Take the 2-minute tour ×
English Language & Usage Stack Exchange is a question and answer site for linguists, etymologists, and serious English language enthusiasts. It's 100% free, no registration required.

I came across this little nugget of infomation whilst browsing a forum.

The English archers were so efficient against French knights that whenever the French captured one, they would cut of two fingers to ensure that they couldn't draw a bow string again. A gesture, that today is considered obscene, was originally a taunt to French knights meaning: "Come and get them!".

Wanting to find out more about this, as well as other gestures. I took a step back to figure out if a word exists that describes the study of the origin of gestures, but have had no success in finding this word.

Whilst Etyomology is the study of the history of words, is there a word that specifically applies to gestures or does the same word apply?

share|improve this question
2  
FYI, that "archer" story is apocryphal and was trotted out sometime in the '70s. –  coleopterist Jul 24 '12 at 12:46

2 Answers 2

Gesture in Greek is χειρονομία (cheironomia), so a reasonable word for the study of gesture is cheironology.

Unfortunately hand in Greek is χέρι — it's easy to see where χειρονομία comes from — and cheirology is variously the study of the hand or the use of a finger alphabet ("writing with the hand"). It may be a moot point whether cheironology would be understood as the study of what the hand actually does. Cheironomology is surely too long.

share|improve this answer
3  
Chirology is the study of gestures (coined, I believe, by John Bulwer in the mid-17th century), but that is not the same as the origins of gestures. Think semantics -v- etymology. One problem here is that palm-readers have hijacked the word to make themselves sound more scientific. –  Roaring Fish Jul 24 '12 at 10:53

I'm sure "etymology" can be used to encompass "words" of a non-verbal nature.

From collins:

  1. the study of the sources and development of words and morphemes (link)

As a morpheme encompasses units of language, and not just spoken language, I feel it's safe to say "etymology" works with hand signals.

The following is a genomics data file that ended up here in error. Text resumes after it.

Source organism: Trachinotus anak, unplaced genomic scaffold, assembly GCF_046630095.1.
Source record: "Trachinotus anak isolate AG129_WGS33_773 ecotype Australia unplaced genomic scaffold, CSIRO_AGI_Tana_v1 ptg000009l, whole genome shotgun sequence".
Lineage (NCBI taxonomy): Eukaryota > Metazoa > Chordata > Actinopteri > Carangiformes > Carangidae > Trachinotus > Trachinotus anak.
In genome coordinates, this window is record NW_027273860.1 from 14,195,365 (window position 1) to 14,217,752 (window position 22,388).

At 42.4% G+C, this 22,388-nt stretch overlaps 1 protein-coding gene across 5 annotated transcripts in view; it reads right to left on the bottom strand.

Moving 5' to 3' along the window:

share|improve this answer
1  
A morpheme is the smallest unit of a language that carries some meaning, such as affixes -ed or un-. They have no relationship at all to gestures. Maybe you are getting confused with semiotics - "2. The science of communication studied through the interpretation of signs and symbols as they operate in various fields, esp. language", but this is not specific to origins of gestures. –  Roaring Fish Jul 24 '12 at 11:02
    
I'm willing to accept the possibility that I didn't use the word correctly, but I don't think it's accurate to say that morphemes have no relationship at all to gestures (see www.handspeak.com/byte/m/index.php?byte=morphology). –  crisis.sheep Jul 24 '12 at 11:15
    
That is sign language, not gestures. –  Roaring Fish Jul 24 '12 at 11:20
    
In other words, I'm confusing the vehicle with the occupant? –  crisis.sheep Jul 24 '12 at 11:30
    
I have never heard that phrase before, but yes - I think you probably are. Signing is usually called a 'gestural language', and is a genuine language with all that entails, though the signed equivalent of a morpheme is a chereme This makes it different to a gesture as there is no adjectival form of giving someone the middle-finger, for example. Signing carries a specific message, while gestures are expressive or emblematic. –  Roaring Fish Jul 24 '12 at 11:55

Your Answer

 
discard

By posting your answer, you agree to the privacy policy and terms of service.

Not the answer you're looking for? Browse other questions tagged or ask your own question.